Wednesday, October 21, 2009

Oh, the Humanities!

Now that The Young Women's Leadership School of Brooklyn or TYWLS has hired a part time ESL teacher to teach the handful of ELLs at the school, the time I spend with TYWLS will be dedicated to teaching library and information literacy skills only for the entire school year. Because TYWLS is the youngest and currently the smallest school on campus, they fund only about 20% of me, which means they can now get about one period a day of library instruction. Progress!

Now, a word about TYWLS (everybody pronounces it "twills" even though that's not really how it's spelled): last year, they were simply a dream to work with. Talana Bradley, the principal is so friendly and easy to talk to and is so intelligent and good at getting things done it's almost hard to believe. How she remains so calm, composed and open in the face of everything principals in city schools have to contend with is a mystery to me.

The teachers are similarly wonderful and the students are just great. Right now, the school only has sixth and seventh grades. Over time, they'll grow all the way to 12th grade, adding one grade per year.

After negotiating the librarian's schedule that accommodates all three schools on campus, which took literally the first two weeks of the school year, it worked out that I'll be able to give one-hour library and information literacy lessons to all the Humanities classes at TYWLS in both grades if I cycle through one a day over the course of about a week and two days. This is great news: I now have an entire student body for which I can design and execute a library and information literacy curriculum throughout 2009-2010, dovetailing my lessons with the TYWLS Humanities curriculum.

This week I'm doing an orientation lesson in the students' classrooms, rather than bringing them up to the library. The main reason for this is that I'm spending about half the hour on orientation and behavior expectations, and the final half hour having the girls use the Tool for Real-time Assessment of Information Literacy Skills (TRAILS). Unfortunately, there aren't enough computers in the library to accommodate whole classes, and the computers I have too old and cranky to get the job done efficiently, while TYWLS now has laptop carts for their classrooms.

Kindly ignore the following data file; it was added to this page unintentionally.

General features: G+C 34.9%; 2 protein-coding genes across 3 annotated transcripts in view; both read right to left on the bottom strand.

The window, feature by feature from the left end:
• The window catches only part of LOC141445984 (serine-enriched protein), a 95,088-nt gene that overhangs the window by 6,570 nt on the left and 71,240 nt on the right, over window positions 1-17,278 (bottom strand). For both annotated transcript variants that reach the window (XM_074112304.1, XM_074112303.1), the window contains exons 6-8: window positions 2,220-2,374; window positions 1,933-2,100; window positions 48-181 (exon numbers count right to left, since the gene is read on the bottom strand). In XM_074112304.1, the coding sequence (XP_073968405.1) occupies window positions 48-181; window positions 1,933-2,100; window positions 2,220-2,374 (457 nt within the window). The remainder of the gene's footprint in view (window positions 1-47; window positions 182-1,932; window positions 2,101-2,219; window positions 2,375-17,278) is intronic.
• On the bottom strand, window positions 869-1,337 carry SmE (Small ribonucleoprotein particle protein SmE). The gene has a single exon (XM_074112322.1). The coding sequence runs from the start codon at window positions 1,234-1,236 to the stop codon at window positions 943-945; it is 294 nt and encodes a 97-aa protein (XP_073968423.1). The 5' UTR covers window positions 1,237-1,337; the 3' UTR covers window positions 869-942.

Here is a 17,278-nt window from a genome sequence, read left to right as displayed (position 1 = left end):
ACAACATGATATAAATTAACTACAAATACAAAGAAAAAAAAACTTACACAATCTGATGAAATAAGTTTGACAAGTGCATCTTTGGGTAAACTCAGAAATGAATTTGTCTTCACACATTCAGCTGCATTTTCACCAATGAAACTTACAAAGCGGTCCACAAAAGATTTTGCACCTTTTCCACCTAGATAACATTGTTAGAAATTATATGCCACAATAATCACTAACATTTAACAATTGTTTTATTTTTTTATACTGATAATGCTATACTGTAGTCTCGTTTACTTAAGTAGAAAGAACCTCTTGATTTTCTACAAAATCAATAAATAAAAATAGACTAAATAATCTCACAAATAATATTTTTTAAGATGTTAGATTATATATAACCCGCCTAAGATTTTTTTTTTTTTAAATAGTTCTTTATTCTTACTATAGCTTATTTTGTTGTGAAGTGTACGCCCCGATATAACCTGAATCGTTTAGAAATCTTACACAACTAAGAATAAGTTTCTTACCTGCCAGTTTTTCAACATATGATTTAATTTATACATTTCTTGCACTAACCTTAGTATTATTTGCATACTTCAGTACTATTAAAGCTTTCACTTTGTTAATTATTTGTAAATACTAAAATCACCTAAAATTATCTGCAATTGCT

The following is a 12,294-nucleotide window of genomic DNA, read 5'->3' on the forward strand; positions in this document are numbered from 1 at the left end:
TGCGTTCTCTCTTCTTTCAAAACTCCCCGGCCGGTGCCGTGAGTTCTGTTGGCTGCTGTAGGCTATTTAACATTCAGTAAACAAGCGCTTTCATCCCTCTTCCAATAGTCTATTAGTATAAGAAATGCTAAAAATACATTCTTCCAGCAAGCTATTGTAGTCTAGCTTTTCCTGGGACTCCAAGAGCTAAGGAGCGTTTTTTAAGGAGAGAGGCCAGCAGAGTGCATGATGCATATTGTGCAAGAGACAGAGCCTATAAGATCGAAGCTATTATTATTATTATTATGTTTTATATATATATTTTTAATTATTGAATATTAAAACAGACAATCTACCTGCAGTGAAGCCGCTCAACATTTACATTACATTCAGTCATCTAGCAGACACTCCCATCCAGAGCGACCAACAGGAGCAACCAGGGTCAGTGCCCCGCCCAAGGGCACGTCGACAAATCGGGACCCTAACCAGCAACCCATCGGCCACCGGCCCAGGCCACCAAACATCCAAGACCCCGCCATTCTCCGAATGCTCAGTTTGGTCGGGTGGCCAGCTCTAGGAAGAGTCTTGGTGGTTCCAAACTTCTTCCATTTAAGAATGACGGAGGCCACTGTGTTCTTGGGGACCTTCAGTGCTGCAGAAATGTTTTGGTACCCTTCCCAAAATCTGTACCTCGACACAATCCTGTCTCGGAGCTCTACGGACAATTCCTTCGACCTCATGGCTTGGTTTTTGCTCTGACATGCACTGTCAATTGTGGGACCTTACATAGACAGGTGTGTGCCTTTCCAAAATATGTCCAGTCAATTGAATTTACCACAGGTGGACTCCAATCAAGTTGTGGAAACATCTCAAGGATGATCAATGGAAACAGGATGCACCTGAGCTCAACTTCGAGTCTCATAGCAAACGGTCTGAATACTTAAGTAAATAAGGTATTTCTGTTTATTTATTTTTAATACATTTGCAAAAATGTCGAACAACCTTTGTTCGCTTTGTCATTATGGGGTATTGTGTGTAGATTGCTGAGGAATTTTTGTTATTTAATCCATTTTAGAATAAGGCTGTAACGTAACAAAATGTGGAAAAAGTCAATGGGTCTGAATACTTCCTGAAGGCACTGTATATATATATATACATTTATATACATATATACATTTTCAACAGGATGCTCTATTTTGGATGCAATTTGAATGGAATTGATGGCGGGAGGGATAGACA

I'm having each class take the sixth grade TRAILS assessment as a baseline, which we can then compare to follow-up assessment at the end of the year. Currently the sixth grade assessment covers all of middle school grades and the ninth grade versions cover all high school grades.

One of the things I like about TRAILS is that when you have teachers and administrators take it, the idea that there should be a library curriculum and standards for library skills teaching becomes much more clear than just having them listen to me pipe off about it all the time. Taking the test demonstrates how library and information literacy skills cut across all disciplines, and by extension shows that explicit teaching of these skills can benefit students in all their studies, not to mention in college when research becomes so much more important.

TRAILS covers five information literacy categories:
  1. Develop a Topic
  2. Identify Potential Sources
  3. Develop, Use, and Revise Search Strategies
  4. Evaluate Sources and Information
  5. Recognize How to Use Information Responsibly, Ethically, and Legally
The sixth grade assessment has 25 questions and distributes them evenly, with three for each category above. Here is one of the simplest examples from the sixth grade test:

If you want to find books by Christopher Paul Curtis, what kind of catalog search should you try?
  • Title search
  • Author search
  • Subject search
It may sound simple to us as adults, but I have to say, in two classes of intelligent students so far, about half of them have got this question wrong. One girl called me over and asked, "I don't know who Christoper Paul Curtis is. How can I answer this question?" This is the kind of thing that requires some explicit instruction. In middle school, the students are making the transition from loving reading to using their reading skills for both practical and leisure applications.

The assessment doesn't impact the students' grades and I tell them to relax and put a reasonable effort into it without stressing before they open up their laptops. What it does do is provide the librarian a very clear idea of which skills need to be emphasized in library lessons. It will be interesting to revisit TRAILS in the Spring and see if all the library time has made a difference.

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